RelatedNCU Professor Stresses Importance of Fatherhood RelatedNCU Professor Stresses Importance of Fatherhood NCU Professor Stresses Importance of Fatherhood EducationJune 16, 2010 RelatedNCU Professor Stresses Importance of Fatherhood FacebookTwitterWhatsAppEmail Professor of History at Mandeville-based Northern Caribbean University (NCU), Dr. Iverlin Kennedy-McKenzie, has said that men who care and give active support to their children, were keeping the society stable and maintaining a culture that needs to be protected.She was giving the keynote address at a function to mark the first anniversary of Young Women of Purpose (Y-WoP) held at Neil’s Auditorium, Mandeville on Sunday (June 13), at which a number of fathers and organisations, as well as individuals who sponsored their work during the year, were recognised.She said that when both mother and father are functioning harmoniously, the impact on the lives of their children is positive beyond measure.Founder of Young Women of Purpose (Y-WoP), Lanisia Rhoden, addressing their first anniversary event at Neil’s Auditorium, Mandeville, on Sunday (June 13).“I know fathers that you have discovered by now that there is more to fatherhood than having children. There is a difference in the life of any child whose father is present and actively engaging, and the father who is physically and, or emotionally absent. The instances where fathers are not present and engaging, in this liberal age, have devastating consequences on the strength of individuals, families, and nations,” she stated.Stressing that the community and the child received tremendous benefits when fathers were involved in the growing up of children, the NCU Professor noted that mothers needed emotional support during their body changing period, and that finance was not enough for children when they were in their growing stage.“Without a support the system, or the capacity to function with the demands of fatherhood, some biological fathers forget, or simply do not know, that their greatest legacy to the world is a well ordered family,” she said.“Children should not go to school to learn behaviour; teach them how to behave at home. Do not expect schools to raise your children, you must raise them. Teach them the value of love and supportive relationships, and leave the legacy of self respect, respect for others and for them to be responsible, and fortify them for the future,” the Professor stated.Founder of Y-WoP, Lanisia Rhoden, felt that a father’s role was even more important in the lives of girls.“Many young ladies don’t have the support of their fathers and, if we can highlight the good fathers, it will motivate them to help their daughters to become better young ladies,” Miss Rhoden told JIS News. Advertisements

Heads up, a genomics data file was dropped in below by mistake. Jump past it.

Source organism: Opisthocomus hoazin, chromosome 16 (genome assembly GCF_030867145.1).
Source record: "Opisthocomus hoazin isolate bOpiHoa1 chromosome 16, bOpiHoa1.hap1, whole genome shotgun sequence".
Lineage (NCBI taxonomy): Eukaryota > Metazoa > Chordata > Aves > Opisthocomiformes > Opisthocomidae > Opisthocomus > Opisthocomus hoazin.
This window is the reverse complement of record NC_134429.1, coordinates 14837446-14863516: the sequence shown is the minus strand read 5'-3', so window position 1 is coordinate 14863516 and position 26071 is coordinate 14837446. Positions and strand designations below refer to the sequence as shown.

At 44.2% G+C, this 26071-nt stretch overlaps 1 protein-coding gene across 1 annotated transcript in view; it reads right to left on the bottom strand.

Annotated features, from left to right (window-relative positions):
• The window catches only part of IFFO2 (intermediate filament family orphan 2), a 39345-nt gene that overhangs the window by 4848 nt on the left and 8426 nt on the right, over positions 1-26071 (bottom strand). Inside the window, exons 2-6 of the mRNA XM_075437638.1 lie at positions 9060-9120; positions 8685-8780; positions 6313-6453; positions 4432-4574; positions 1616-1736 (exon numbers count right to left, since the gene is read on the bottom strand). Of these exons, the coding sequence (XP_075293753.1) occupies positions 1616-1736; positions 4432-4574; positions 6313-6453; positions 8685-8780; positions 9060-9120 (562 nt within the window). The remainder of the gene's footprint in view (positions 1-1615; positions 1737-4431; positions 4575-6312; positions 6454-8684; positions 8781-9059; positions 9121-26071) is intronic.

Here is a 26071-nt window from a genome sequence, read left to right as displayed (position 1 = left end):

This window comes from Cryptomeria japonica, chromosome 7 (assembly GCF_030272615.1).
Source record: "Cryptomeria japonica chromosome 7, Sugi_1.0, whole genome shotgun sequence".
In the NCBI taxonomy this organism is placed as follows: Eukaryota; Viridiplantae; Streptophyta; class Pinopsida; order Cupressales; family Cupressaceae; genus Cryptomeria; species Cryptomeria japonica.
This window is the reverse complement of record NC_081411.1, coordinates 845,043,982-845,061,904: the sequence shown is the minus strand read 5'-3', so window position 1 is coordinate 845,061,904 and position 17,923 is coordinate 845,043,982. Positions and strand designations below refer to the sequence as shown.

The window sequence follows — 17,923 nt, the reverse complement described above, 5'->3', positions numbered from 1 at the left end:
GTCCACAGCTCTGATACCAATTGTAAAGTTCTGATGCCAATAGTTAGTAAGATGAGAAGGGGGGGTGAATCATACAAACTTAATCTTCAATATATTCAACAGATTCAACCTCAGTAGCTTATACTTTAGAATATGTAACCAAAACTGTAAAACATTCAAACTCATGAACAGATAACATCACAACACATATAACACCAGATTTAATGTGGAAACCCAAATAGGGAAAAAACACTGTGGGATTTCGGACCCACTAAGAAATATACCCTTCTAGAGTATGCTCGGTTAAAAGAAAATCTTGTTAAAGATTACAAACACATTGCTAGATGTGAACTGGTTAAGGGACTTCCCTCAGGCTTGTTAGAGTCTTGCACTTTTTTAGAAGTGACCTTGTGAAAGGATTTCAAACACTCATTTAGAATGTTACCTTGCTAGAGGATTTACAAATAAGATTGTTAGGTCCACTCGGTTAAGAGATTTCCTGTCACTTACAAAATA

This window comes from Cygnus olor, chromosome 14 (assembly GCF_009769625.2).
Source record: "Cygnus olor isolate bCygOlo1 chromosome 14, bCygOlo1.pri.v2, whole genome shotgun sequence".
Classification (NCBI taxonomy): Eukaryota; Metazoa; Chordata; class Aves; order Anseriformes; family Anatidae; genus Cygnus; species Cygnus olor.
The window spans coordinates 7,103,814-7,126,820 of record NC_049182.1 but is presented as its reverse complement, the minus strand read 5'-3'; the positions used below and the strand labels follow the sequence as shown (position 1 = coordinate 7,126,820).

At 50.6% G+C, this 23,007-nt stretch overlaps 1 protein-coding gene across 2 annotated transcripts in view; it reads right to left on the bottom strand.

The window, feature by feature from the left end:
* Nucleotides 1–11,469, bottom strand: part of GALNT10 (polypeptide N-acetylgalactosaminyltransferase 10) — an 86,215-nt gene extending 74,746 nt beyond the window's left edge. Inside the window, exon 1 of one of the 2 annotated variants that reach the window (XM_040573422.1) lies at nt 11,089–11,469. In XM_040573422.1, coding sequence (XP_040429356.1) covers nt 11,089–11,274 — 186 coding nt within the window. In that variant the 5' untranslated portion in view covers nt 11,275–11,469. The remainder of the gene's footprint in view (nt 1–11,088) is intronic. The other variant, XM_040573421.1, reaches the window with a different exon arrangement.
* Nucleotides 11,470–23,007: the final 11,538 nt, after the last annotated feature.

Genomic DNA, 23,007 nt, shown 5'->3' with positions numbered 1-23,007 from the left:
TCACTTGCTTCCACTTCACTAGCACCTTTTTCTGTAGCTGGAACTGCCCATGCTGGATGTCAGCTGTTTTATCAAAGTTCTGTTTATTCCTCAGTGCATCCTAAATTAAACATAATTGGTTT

“The decision at Nice will enable as small a group as eight member states to decide to cooperate more closely after approval within the Council by qualified majority,” he wrote in a paper on the future of EU tax policy.The Commissioner confirms that he has instructed officials working in the taxation and customs directorate to “identify areas of taxation where the use of enhanced cooperation may be appropriate”.Under the Nice Treaty provisions for enhanced cooperation, a minimum of eight member states can agree common rules among themselves – provided the deal does not breach existing single market law or distort competition and trade in the EU as a whole. Bolkestein says that despite the difficulties posed by these conditions enhanced cooperation could be used in a number of areas.“Applying the principles of the Nice Treaty would mean that if a sub-group of member states can agree on a multilateral tax treaty or on a certain tax measure that would facilitate the activities of [small and medium-sized enterprises] operating between those countries, this should in principle be permitted,” he states.But he admits that the safeguards for the single market and competition mean that it will be very difficult to find areas where enhanced cooperation could be used. “The enhanced cooperation could be targeted so as to produce benefits for the participating countries that non-participants would be motivated to become involved,” the paper states. “But it should not be allowed…to remove tax distortions where non-participating member states would obtain a clear disadvantage.”Gerhard Huemer, tax expert at the European Small Business Federation, said the proposal “would really be a step forward because double taxation agreements are a general barrier to SMEs. It would make it a lot easier to do cross-border business”.Member states will be able to take advantage of the new rules on enhanced cooperation when the Nice Treaty is ratified by all 15 member states, which is expected in the next 12 to 18 months.Environment Commissioner Margot Wallström and Budget chief Michaele Schreyer have recently called for enhanced cooperation to be used to agree an energy tax which has been blocked for four years by fierce opposition from Spain, Greece and other states.